Author Topic: EEVblog #545 - Vintage Design Rant  (Read 25697 times)

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Offline M0BSW

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Re: EEVblog #545 - Vintage Design Rant
« Reply #50 on: November 07, 2013, 09:06:26 pm »
At work we have the  Golden turd award, given out to people usually management when they messed up somehow, perhaps you could do similar as it's your blog site/forum, for anyone who makes such mistakes, you may like to consider calling it the GOLDEN TURD AWARD  or PILLOCK OF THE WEEK AWARD, or WHOOPS I  WISHED ID KEPT MY MOUTH SHUT AWARD, I commend this idea to the  members
ps encase you were wondering, the golden turd is a plastic replica plastic turd bought from a joke/ prank shop, sprayed golden and mounted on a piece of ply wood, and presented to the latest victim,on a Friday lunch time in the canteen where full applause and jeering takes place.
a golden-foot-in-mouth award.

Yes that's a good one

no one would or will tell me how to delete this account
 

Offline Whuffo

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Re: EEVblog #545 - Vintage Design Rant
« Reply #51 on: November 07, 2013, 09:10:48 pm »
In the "olden" days, amazing things were done with small component counts. TV sets with 16 vacuum tubes, radios with 5 of them. And they worked well - given the technology of the time. This kind of elegant (usually) design continued on into the 80's with germanium, then silicon transistors - but now our younger engineers look at a project and throw a million transistor IC at it and call it good. Is this better? Sometimes it is, and sometimes it just shows extremely lazy engineering.

Dave looks at test equipment and some other higher end equipment - but the electronic items that sell by the million are inexpensive - in part due to the elegant design of the circuitry where not one transistor or PC board trace was wasted. Billions of talking greeting cards have been sold - and a Arduino solution here would work, but it's overkill and far too expensive for the market. Furby sold by the millions - and there's teardown videos all over YouTube. No fancy MCU in there, either - and the mechanical design is a work of art.

I'm not trying to disparage Amtel or PIC micros; I use them where they're appropriate. But real engineering isn't all about getting the design done in the shortest amount of time (to heck with the cost) - it's about making the product happen using the least complicated (and least expensive) circuitry. And you can get many valuable clues about how to do it with the minimum by looking at what engineers of the past have done.

Those who think that the younger generation are superior to us graybeards are fools; you might very well be superior one day, but until then you'd do well to listen to the advice of those who have done the job since before you were born. You could learn from our mistakes and our successes and get to be superior even sooner.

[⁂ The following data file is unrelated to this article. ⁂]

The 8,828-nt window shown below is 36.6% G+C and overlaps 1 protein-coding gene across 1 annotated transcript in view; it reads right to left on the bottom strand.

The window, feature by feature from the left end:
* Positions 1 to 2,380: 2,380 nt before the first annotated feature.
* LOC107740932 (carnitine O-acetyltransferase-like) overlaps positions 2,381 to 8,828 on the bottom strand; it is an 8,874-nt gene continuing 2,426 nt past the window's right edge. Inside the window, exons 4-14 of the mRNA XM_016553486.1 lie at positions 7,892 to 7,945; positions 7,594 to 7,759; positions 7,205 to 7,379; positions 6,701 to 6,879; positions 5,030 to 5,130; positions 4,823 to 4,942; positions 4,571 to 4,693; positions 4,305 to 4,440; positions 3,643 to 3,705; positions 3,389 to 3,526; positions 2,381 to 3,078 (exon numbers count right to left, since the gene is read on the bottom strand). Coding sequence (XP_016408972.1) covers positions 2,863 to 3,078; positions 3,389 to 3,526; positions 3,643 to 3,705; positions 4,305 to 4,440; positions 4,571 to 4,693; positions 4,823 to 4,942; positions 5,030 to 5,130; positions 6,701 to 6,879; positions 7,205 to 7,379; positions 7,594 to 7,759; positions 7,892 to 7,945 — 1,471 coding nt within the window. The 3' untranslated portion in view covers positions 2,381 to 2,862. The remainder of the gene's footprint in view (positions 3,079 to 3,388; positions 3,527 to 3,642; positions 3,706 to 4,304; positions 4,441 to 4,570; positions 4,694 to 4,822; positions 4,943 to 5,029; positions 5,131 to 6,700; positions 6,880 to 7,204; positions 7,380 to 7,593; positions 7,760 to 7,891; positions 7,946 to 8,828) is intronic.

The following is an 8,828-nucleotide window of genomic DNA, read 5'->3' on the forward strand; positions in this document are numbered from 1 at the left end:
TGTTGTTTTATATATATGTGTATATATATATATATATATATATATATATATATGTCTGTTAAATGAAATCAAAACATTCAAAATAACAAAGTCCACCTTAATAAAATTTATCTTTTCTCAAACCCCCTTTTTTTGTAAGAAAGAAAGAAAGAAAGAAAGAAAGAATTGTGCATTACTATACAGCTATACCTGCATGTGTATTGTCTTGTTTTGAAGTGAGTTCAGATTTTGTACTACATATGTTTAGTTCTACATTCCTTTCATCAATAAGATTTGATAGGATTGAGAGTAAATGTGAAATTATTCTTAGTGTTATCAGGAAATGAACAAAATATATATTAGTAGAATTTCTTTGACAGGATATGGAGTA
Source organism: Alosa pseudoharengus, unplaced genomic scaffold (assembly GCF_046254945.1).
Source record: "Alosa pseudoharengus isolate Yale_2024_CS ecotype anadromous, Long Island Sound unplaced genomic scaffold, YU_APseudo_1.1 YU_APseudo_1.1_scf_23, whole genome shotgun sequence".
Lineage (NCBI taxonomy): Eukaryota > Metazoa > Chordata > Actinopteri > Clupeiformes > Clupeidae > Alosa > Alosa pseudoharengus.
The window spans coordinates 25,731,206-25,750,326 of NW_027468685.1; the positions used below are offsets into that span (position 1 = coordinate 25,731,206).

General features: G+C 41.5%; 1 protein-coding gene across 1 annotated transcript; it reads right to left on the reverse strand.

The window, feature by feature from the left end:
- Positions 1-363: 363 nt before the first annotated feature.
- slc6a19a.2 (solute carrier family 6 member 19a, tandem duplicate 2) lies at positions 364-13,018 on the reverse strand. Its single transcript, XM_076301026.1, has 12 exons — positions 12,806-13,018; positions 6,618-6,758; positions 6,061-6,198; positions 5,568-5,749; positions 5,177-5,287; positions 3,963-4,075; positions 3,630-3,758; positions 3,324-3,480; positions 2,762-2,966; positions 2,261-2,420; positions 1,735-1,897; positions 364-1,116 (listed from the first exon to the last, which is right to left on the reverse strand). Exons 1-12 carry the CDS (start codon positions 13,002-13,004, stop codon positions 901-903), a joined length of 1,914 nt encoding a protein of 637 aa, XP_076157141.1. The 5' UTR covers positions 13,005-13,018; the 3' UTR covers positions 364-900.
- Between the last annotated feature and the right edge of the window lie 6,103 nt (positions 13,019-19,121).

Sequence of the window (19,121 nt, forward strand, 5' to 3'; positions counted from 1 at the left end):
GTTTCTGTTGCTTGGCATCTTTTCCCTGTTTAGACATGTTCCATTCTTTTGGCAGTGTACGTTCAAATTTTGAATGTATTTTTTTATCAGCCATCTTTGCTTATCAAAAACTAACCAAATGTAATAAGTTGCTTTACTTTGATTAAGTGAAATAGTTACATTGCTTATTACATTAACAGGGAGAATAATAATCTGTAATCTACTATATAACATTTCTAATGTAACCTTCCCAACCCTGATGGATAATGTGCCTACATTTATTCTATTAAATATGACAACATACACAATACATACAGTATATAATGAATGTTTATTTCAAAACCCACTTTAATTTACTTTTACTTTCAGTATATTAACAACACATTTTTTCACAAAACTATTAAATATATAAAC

Offline Dave

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Re: EEVblog #545 - Vintage Design Rant
« Reply #52 on: November 07, 2013, 10:57:44 pm »
Those who think that the younger generation are superior to us graybeards are fools; you might very well be superior one day, but until then you'd do well to listen to the advice of those who have done the job since before you were born.
I'm sorry, but this is the kind of dickhead attitude that annoys the sh*t out of me. I am sure you know many things that a young whipper snapper may not, but that doesn't give you the exclusive right to lecture every young engineer and treat him like a moron. I have worked in a team of EE's during the summer and there were mostly guys around their thirties and one guy who was over 60. He spoke down to us and acted like he was the only one who knew what he was doing there.

Well, I was working on some circuit, and because the guy I was usually working with was on vacation, I asked the graybeard for some advice. He explained some things to me, and sketched a quick and dirty schematic. When I thought he made a small mistake, I asked him about it and got yelled at. I then left his desk with my tail between my legs and continued working. About half an hour later he figured out that he did in fact make a mistake and that I was right. No apology whatsoever.
You know what that resulted in? I never asked him about anything ever again. Even if I was not exactly sure what to do, I just did what I thought was best, and rather corrected the mistake later than listen to him. Is this how a team should work?

When I whined about it to the other guys at lunch break, they just told me: "Get used to it, he's always right. But don't worry about it, he's retiring in 2 years anyway." A fine example of a well-functioning team, don't you think?
« Last Edit: November 07, 2013, 10:59:57 pm by Dave »
<fellbuendel> it's arduino, you're not supposed to know anything about what you're doing
<fellbuendel> if you knew, you wouldn't be using it
 

Offline Alexei.Polkhanov

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Re: EEVblog #545 - Vintage Design Rant
« Reply #53 on: November 07, 2013, 11:23:48 pm »
There is nothing wrong with retro teardown. Even if equipment is 30 years old it may not be completely obsolete and it is easier to teach principles of design on older equipment. When I look at something like that it always make me wonder - where is technology now? What do they use in modern equipment.

I have seen some photos of similar equipment where board was populated with surface mount resistors that are laser trimmed and coated with something after they are installed. Next question would be which resistors are used for that?  These http://www.vishay.com/docs/61011/sc7scb.pdf ? I don't think it is very modern solution either, but applicable YAG lasers are much more affordable  now.